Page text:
The benefits you are getting are not taxable, so you will not need a W2 or any other tax form from Zurich.
You are owed benefits for the wages that you are continuing to lose. The workers' comp insurance has to pay you 70% of the difference between what you are making now and what you were making before you got hurt (average weekly wage). You will most likely need to go to a hearing to force the payment of these benefits. Therefore, you will most likely need to contact a lawyer. The insurance carrier will have a lawyer present at the hearing. You will not want to be without one yourself.
I'm NOT licensed in Texas, but I REALLY like the Texas Workers Comp Division website (click the link below to get there).
Friends in Texas were able to muddle through with that Office of Employee Counsel.
Normally I suggest getting counsel, but this time I'd suggest contacting the Office of Employee Counsel to see if they can go get that missing 8 hours/week... Zurich is SUPER NASTY. Be prepared for a ridiculous fight!
You don't get a W2 because Temporary Disability is not a 'taxable event'. It isn't wages for earnings. Temporary Disability payments are a partial payback of a loss. You don't need to include TTD payments in your taxable income.
Nancy gives good advice. Depending on what you do, the 6 hours may still pay you more than the maximum Temp Disability benefit, but I don't know the limits out there. That potential may exist when you talk to the Employee Advocates in TX.
We offer general concepts, but you should give ALL your facts to a licensed Attorney in your state before you RELY upon any legal advice.
Workers' Comp lawyers will usually give you a free initial consultation. Take your paperwork in with you and see a local work comp lawyer for a free consultation. That way you can get some specific legal advice about your situation and will not have to rely on advice on the internet from folks who do not know all the relevant facts or law.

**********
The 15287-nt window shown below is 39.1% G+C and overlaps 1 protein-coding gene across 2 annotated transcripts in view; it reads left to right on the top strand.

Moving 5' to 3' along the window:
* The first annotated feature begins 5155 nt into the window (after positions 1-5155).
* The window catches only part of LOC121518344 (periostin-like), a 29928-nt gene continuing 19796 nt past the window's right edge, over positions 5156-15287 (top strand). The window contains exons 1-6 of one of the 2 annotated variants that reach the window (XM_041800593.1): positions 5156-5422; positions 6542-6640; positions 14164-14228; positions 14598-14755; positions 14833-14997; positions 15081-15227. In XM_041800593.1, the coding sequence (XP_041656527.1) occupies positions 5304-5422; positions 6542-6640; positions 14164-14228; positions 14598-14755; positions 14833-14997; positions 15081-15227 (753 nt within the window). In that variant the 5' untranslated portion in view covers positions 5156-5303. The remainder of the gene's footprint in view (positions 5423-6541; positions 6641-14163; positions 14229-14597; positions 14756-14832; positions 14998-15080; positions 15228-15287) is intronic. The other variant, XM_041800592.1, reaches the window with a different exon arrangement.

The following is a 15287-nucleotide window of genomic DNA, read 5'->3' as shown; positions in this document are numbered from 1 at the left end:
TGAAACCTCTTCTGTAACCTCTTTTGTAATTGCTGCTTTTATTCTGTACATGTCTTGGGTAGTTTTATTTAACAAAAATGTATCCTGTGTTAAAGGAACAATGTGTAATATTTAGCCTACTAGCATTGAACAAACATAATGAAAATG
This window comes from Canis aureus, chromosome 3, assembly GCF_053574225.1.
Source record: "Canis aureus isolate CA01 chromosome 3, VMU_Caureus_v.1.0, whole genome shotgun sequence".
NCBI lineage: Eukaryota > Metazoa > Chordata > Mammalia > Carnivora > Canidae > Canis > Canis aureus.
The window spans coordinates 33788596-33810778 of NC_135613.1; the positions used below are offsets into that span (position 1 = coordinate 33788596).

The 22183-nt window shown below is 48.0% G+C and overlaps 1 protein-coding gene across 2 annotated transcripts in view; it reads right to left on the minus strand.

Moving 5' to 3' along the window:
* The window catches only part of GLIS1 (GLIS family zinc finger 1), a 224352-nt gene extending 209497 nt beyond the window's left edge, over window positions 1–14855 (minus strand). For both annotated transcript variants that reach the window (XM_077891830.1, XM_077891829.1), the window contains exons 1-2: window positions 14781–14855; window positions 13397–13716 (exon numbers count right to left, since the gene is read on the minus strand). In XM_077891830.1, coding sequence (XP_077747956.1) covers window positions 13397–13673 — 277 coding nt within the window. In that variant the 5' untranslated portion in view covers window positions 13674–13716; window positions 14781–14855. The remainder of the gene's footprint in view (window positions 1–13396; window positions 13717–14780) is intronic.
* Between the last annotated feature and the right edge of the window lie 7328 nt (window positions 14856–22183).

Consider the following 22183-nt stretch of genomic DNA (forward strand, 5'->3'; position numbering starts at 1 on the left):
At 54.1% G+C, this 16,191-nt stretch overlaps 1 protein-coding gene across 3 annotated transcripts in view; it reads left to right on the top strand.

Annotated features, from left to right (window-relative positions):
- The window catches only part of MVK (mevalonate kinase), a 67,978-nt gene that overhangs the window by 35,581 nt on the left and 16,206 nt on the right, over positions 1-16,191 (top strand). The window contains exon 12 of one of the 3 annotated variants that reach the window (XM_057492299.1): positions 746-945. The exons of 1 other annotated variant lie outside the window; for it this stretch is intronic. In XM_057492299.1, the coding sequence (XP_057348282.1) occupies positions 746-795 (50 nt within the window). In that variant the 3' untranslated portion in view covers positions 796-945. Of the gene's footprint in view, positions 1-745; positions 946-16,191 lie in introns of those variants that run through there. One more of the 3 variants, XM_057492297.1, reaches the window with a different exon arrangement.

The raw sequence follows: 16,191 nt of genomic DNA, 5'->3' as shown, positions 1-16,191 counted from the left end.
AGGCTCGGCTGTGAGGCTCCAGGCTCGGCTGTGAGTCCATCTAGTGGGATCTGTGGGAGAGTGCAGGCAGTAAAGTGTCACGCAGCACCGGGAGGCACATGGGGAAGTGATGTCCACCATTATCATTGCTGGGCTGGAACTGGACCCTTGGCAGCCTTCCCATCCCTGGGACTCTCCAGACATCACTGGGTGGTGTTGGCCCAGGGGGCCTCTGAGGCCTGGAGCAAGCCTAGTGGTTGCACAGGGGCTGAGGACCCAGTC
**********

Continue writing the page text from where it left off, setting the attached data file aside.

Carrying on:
This answer is intended as general information and not as specific legal advice. If you want to have a free consultation with me, please contact me through AVVO.
I am NOT licensed in TX but I practice in Workers' Compensation Court regularly in Rhode Island and Massachusetts.
Generally speaking the insurance company claim representative does NOT work for you, they work for the insurance company.
The claim representatives are also usually trained by defense firm attorneys. When I was an associate at Morrison Mahoney LLP, I was one of the attorneys that would help train claim representatives.
I agree with the attorneys posting here that you should seek a local attorney who regularly practices in great state of Texas. Good luck to you.
The opinion above should not be interpreted to be legal advice but rather an opinion. Attorney / Client relationship is not being established by the comments contained above.